The Supreme Court Overruled Chevron. What Comes Next For Telecommunications, Media, and Technology?

July 1, 2024

On Friday, in Loper Bright Enterprises v. Raimondo, the U.S. Supreme Court held that federal agencies are no longer entitled to deference when they interpret ambiguous statutes. Loper Bright thus overrules an earlier Supreme Court decision – Chevron v. Natural Resources Defense Council – under which courts gave controlling weight to regulators’ reasonable interpretations of ambiguous statutes. The impact of the decision is hard to overstate. Its effects will be felt acutely across the telecommunications, media, and technology sectors for years to come. Here, we discuss what comes next.

Chevron Deference

To understand Loper Bright requires an understanding of the doctrine that it overruled. The Supreme Court’s 1984 Chevron decision required courts to give agencies the benefit of the doubt when interpreting ambiguous federal statutes. Courts did so through a two-step inquiry. First, a reviewing court applied ordinary principles of statutory interpretation to determine whether a statute was “ambiguous.” If the statute was unambiguous, then the inquiry was at an end, and a court gave the statute its unambiguous meaning. However, if the statute was ambiguous, the reviewing court deferred to the agency’s reasonable interpretation of it.

This two-step framework guided judicial decisions for decades and was cited nearly 18,000 times by federal courts prior to Loper Bright. Although courts invoked Chevron to interpret statutes across all sectors, its effects were particularly pronounced in the communications context. For, example, the Supreme Court remarked in its 1999 AT&T v. Iowa Utilities Board decision: “It would be gross understatement to say that the [Telecommunications Act of 1996] is not a model of clarity. It is in many important respects a model of ambiguity or indeed even self-contradiction.” And in its 2013 City of Arlington v. FCC decision, the Court rejected a broad attack on Chevron that would have exempted from deference agency constructions that expanded an agency’s jurisdiction.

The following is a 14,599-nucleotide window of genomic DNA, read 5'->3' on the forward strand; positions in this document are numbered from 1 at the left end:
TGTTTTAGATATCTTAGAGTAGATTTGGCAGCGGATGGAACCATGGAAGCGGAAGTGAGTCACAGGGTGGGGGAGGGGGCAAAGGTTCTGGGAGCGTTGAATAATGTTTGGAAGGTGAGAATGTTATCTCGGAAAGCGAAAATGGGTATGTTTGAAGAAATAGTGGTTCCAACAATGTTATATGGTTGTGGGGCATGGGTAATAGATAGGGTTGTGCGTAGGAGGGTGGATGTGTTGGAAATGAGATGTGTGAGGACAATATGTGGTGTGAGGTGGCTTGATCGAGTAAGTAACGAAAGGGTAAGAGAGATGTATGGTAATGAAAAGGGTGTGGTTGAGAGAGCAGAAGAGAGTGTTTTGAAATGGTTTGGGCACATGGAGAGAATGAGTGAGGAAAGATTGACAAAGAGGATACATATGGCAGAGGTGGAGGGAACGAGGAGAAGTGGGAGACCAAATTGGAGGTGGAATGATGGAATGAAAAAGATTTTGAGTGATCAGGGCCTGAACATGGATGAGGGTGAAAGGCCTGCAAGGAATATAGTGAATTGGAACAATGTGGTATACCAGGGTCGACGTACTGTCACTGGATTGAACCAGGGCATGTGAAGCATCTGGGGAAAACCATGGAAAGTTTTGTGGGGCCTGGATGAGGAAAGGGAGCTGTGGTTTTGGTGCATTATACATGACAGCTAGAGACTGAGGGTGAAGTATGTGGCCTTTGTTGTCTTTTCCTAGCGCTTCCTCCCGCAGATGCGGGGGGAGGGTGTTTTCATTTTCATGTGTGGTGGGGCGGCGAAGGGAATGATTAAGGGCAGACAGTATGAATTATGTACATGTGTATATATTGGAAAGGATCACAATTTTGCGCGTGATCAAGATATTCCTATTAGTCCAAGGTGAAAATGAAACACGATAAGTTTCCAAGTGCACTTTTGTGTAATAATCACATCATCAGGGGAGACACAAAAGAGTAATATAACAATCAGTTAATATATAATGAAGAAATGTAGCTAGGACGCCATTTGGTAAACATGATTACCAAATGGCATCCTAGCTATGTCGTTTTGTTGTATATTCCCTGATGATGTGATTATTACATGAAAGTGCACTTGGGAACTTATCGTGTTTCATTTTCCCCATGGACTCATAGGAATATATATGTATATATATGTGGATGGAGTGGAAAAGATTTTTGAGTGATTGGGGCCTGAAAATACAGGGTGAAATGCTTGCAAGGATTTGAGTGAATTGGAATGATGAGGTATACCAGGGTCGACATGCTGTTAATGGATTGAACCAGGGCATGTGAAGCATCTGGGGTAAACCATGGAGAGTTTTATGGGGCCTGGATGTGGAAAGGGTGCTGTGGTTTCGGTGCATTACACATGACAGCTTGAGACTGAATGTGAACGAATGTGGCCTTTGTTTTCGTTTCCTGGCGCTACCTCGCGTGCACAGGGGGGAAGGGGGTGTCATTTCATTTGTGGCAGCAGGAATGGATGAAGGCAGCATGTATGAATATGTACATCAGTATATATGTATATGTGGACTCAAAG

The Supreme Court’s Decision in Loper Bright

On June 28, 2024, the Supreme Court overruled Chevron. The Court’s merits analysis was straightforward. In the Administrative Procedure Act (APA), Congress provided that a “reviewing court shall decide all questions of law.” That provision, the Court found, mirrored a longstanding pre-APA norm under which agencies were allowed to resolve questions of fact, but judges were charged with independently interpreting the meaning of statutes. Given this text and history, the Court held that “the APA means what it says.” Reviewing courts – and not federal agencies – are tasked with interpreting the meaning of statutes, and Chevron “defie[d] the command of the APA” in holding otherwise.

Finding Chevron wrong on the merits, the Court next found that overruling the case was consistent with stare decisis. Stare decisis is a doctrine that requires courts to consider several prudential factors before overruling a decision, such as its workability and any reliance interests it has created. The Court found Chevron unworkable because the doctrine applied only when a statute was “ambiguous,” but courts lacked a well-defined standard to determine when a statute was unclear enough to be deemed ambiguous. The Court also found that this deficiency rendered Chevron an indeterminate legal principle, such that it did not generate “meaningful reliance” by regulated parties. Thus, the Court explained, it was time “to leave Chevron behind.”

So how will courts interpret statutes post-Chevron? “Courts must exercise their independent judgment in deciding whether an agency has acted within its statutory authority.” In conducting that independent review, they may give “due respect” – but not deference – to agencies’ interpretations. And they must respect Congress’s express statutory delegations of discretion to agencies – for example, when a statute directs the agency to “define” statutory terms or promulgate “appropriate” regulations – while simultaneously ensuring agencies stay within the bounds of the discretion they have been granted.